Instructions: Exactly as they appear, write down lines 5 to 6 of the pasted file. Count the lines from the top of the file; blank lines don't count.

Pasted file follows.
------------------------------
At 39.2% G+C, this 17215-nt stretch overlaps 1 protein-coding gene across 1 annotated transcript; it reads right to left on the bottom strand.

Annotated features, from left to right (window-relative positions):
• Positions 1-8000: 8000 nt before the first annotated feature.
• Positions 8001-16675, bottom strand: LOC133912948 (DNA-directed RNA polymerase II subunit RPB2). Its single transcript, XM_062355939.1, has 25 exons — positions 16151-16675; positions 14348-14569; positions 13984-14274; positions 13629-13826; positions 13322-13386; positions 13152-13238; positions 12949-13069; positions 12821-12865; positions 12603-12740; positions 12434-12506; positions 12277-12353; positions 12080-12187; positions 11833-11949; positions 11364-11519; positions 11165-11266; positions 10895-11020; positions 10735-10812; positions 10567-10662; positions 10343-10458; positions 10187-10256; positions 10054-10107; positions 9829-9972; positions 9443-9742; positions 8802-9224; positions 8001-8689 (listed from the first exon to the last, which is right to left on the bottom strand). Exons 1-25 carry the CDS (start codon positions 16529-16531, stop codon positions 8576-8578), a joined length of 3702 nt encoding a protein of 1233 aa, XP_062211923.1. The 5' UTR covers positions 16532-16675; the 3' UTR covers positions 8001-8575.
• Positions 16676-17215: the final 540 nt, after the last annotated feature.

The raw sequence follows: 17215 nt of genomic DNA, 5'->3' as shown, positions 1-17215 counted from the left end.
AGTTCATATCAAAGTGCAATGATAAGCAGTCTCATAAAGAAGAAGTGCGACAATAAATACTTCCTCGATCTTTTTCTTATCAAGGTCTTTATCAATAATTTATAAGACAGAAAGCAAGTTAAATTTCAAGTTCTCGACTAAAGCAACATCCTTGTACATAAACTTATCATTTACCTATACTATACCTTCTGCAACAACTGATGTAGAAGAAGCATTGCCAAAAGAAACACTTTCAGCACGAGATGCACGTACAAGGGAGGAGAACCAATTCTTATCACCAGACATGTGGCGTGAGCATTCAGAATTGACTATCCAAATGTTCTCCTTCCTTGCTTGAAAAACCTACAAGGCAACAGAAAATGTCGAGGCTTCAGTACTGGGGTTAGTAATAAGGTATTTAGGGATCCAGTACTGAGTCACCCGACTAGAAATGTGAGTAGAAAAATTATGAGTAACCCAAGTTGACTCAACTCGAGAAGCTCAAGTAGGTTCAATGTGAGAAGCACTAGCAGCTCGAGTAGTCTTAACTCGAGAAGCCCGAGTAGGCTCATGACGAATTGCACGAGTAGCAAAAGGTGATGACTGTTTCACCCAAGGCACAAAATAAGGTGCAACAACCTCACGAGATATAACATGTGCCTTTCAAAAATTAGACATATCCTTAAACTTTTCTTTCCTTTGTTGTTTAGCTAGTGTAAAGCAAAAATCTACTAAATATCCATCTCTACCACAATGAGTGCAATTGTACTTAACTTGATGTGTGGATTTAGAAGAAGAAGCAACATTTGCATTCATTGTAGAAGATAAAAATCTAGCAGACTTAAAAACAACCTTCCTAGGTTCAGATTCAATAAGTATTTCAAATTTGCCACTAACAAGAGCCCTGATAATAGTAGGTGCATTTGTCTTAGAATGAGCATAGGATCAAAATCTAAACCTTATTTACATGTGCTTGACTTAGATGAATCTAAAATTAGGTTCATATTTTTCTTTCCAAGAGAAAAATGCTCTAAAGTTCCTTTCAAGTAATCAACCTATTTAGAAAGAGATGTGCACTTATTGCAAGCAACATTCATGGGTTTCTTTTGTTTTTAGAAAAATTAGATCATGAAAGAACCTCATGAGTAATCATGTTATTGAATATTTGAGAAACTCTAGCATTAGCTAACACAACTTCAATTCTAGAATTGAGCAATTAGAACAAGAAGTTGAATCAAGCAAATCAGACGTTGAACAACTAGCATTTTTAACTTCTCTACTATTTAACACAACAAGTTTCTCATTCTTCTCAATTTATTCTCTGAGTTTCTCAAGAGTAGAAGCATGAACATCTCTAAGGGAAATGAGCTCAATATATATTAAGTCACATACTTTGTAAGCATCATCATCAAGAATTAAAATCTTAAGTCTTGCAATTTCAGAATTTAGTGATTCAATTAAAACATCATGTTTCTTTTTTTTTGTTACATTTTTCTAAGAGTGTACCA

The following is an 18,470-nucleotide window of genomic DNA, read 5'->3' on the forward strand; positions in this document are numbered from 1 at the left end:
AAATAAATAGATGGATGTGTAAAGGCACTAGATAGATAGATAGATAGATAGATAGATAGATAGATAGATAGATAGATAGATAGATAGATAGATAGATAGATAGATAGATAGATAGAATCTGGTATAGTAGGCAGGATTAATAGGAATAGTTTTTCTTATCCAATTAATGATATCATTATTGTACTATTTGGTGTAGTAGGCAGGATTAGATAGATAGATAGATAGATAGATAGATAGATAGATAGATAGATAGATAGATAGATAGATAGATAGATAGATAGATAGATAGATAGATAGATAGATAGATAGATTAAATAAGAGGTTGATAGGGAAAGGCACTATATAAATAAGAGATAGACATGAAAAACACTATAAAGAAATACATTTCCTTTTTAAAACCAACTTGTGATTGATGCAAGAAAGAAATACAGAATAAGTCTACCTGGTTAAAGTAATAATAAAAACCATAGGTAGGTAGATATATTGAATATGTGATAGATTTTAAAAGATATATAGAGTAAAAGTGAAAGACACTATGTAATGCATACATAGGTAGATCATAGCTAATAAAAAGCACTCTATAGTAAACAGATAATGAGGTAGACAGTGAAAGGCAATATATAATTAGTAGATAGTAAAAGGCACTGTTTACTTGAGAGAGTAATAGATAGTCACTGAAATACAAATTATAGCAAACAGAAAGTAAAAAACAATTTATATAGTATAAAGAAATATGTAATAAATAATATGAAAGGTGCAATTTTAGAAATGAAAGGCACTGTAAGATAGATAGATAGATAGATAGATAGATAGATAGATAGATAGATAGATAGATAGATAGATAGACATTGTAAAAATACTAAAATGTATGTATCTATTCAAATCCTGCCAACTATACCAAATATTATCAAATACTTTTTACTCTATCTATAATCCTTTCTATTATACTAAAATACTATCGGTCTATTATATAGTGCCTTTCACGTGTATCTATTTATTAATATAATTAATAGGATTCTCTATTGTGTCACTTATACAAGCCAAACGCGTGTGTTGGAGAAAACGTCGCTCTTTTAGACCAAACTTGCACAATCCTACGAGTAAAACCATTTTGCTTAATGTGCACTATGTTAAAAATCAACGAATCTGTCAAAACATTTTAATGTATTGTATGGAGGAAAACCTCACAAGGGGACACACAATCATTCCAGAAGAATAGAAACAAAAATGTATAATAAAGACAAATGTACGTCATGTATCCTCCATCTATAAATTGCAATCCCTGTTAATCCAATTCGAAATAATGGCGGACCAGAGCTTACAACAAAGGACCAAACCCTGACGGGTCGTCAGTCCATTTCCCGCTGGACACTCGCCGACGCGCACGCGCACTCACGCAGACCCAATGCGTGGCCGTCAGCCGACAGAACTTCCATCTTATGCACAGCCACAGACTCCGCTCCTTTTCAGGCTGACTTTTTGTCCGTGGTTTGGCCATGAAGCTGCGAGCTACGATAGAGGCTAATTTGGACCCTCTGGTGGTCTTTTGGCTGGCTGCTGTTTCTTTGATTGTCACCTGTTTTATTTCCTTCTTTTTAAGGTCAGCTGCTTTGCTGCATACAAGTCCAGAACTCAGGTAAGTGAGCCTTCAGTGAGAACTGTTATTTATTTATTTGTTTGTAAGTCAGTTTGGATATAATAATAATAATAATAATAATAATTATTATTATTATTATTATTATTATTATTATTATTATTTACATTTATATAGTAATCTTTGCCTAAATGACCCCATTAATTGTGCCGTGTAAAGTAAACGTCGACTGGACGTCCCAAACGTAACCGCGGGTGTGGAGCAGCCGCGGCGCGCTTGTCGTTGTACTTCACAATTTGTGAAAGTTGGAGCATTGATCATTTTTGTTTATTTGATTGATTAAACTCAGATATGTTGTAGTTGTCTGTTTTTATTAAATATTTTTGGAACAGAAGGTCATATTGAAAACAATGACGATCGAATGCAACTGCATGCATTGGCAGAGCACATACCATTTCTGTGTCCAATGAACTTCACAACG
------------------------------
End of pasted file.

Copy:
• Positions 16676-17215: the final 540 nt, after the last annotated feature.

The raw sequence follows: 17215 nt of genomic DNA, 5'->3' as shown, positions 1-17215 counted from the left end.